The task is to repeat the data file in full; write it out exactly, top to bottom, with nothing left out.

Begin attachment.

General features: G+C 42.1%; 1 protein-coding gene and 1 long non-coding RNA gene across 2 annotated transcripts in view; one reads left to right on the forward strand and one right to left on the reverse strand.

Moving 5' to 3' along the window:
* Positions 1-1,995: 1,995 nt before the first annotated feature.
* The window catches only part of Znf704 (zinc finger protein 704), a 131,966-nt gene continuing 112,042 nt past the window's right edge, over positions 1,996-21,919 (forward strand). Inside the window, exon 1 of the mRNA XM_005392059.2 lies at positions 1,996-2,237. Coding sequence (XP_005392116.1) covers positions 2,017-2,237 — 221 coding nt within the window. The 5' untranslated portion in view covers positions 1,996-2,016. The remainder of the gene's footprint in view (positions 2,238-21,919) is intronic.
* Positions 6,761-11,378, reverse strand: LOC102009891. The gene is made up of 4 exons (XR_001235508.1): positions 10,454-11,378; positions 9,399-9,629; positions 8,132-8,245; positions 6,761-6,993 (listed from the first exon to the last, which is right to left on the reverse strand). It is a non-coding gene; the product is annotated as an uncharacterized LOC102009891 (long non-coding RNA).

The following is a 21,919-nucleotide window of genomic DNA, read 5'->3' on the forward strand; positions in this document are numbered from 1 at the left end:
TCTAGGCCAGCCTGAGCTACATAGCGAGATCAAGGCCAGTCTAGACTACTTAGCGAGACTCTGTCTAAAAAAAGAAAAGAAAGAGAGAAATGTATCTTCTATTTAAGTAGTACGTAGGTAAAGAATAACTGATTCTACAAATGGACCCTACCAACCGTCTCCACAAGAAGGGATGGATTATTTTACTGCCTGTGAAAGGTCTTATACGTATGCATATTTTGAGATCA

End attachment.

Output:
General features: G+C 42.1%; 1 protein-coding gene and 1 long non-coding RNA gene across 2 annotated transcripts in view; one reads left to right on the forward strand and one right to left on the reverse strand.

Moving 5' to 3' along the window:
* Positions 1-1,995: 1,995 nt before the first annotated feature.
* The window catches only part of Znf704 (zinc finger protein 704), a 131,966-nt gene continuing 112,042 nt past the window's right edge, over positions 1,996-21,919 (forward strand). Inside the window, exon 1 of the mRNA XM_005392059.2 lies at positions 1,996-2,237. Coding sequence (XP_005392116.1) covers positions 2,017-2,237 — 221 coding nt within the window. The 5' untranslated portion in view covers positions 1,996-2,016. The remainder of the gene's footprint in view (positions 2,238-21,919) is intronic.
* Positions 6,761-11,378, reverse strand: LOC102009891. The gene is made up of 4 exons (XR_001235508.1): positions 10,454-11,378; positions 9,399-9,629; positions 8,132-8,245; positions 6,761-6,993 (listed from the first exon to the last, which is right to left on the reverse strand). It is a non-coding gene; the product is annotated as an uncharacterized LOC102009891 (long non-coding RNA).

The following is a 21,919-nucleotide window of genomic DNA, read 5'->3' on the forward strand; positions in this document are numbered from 1 at the left end:
TCTAGGCCAGCCTGAGCTACATAGCGAGATCAAGGCCAGTCTAGACTACTTAGCGAGACTCTGTCTAAAAAAAGAAAAGAAAGAGAGAAATGTATCTTCTATTTAAGTAGTACGTAGGTAAAGAATAACTGATTCTACAAATGGACCCTACCAACCGTCTCCACAAGAAGGGATGGATTATTTTACTGCCTGTGAAAGGTCTTATACGTATGCATATTTTGAGATCA